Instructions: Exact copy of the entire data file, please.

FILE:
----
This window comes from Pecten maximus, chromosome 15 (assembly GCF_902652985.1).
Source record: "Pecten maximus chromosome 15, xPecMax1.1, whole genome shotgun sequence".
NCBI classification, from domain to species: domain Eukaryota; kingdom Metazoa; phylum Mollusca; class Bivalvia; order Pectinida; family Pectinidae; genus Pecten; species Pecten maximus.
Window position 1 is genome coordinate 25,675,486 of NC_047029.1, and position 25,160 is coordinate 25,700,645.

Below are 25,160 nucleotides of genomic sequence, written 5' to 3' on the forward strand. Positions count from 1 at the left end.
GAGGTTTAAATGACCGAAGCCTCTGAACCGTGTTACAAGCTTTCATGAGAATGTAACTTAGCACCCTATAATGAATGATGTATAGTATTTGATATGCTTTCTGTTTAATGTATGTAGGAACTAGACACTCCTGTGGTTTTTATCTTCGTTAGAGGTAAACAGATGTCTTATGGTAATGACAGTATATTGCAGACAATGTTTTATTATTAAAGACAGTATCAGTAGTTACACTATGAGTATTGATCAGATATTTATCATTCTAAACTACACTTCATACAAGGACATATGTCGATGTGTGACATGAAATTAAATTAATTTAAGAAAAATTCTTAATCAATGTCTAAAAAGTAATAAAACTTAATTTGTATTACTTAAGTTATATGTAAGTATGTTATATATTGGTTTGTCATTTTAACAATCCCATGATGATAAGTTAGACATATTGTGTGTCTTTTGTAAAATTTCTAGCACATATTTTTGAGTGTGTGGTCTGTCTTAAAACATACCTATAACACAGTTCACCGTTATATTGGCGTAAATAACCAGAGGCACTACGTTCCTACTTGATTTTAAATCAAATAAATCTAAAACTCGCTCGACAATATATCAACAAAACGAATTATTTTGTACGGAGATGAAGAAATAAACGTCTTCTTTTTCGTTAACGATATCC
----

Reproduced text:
This window comes from Pecten maximus, chromosome 15 (assembly GCF_902652985.1).
Source record: "Pecten maximus chromosome 15, xPecMax1.1, whole genome shotgun sequence".
NCBI classification, from domain to species: domain Eukaryota; kingdom Metazoa; phylum Mollusca; class Bivalvia; order Pectinida; family Pectinidae; genus Pecten; species Pecten maximus.
Window position 1 is genome coordinate 25,675,486 of NC_047029.1, and position 25,160 is coordinate 25,700,645.

Below are 25,160 nucleotides of genomic sequence, written 5' to 3' on the forward strand. Positions count from 1 at the left end.
GAGGTTTAAATGACCGAAGCCTCTGAACCGTGTTACAAGCTTTCATGAGAATGTAACTTAGCACCCTATAATGAATGATGTATAGTATTTGATATGCTTTCTGTTTAATGTATGTAGGAACTAGACACTCCTGTGGTTTTTATCTTCGTTAGAGGTAAACAGATGTCTTATGGTAATGACAGTATATTGCAGACAATGTTTTATTATTAAAGACAGTATCAGTAGTTACACTATGAGTATTGATCAGATATTTATCATTCTAAACTACACTTCATACAAGGACATATGTCGATGTGTGACATGAAATTAAATTAATTTAAGAAAAATTCTTAATCAATGTCTAAAAAGTAATAAAACTTAATTTGTATTACTTAAGTTATATGTAAGTATGTTATATATTGGTTTGTCATTTTAACAATCCCATGATGATAAGTTAGACATATTGTGTGTCTTTTGTAAAATTTCTAGCACATATTTTTGAGTGTGTGGTCTGTCTTAAAACATACCTATAACACAGTTCACCGTTATATTGGCGTAAATAACCAGAGGCACTACGTTCCTACTTGATTTTAAATCAAATAAATCTAAAACTCGCTCGACAATATATCAACAAAACGAATTATTTTGTACGGAGATGAAGAAATAAACGTCTTCTTTTTCGTTAACGATATCC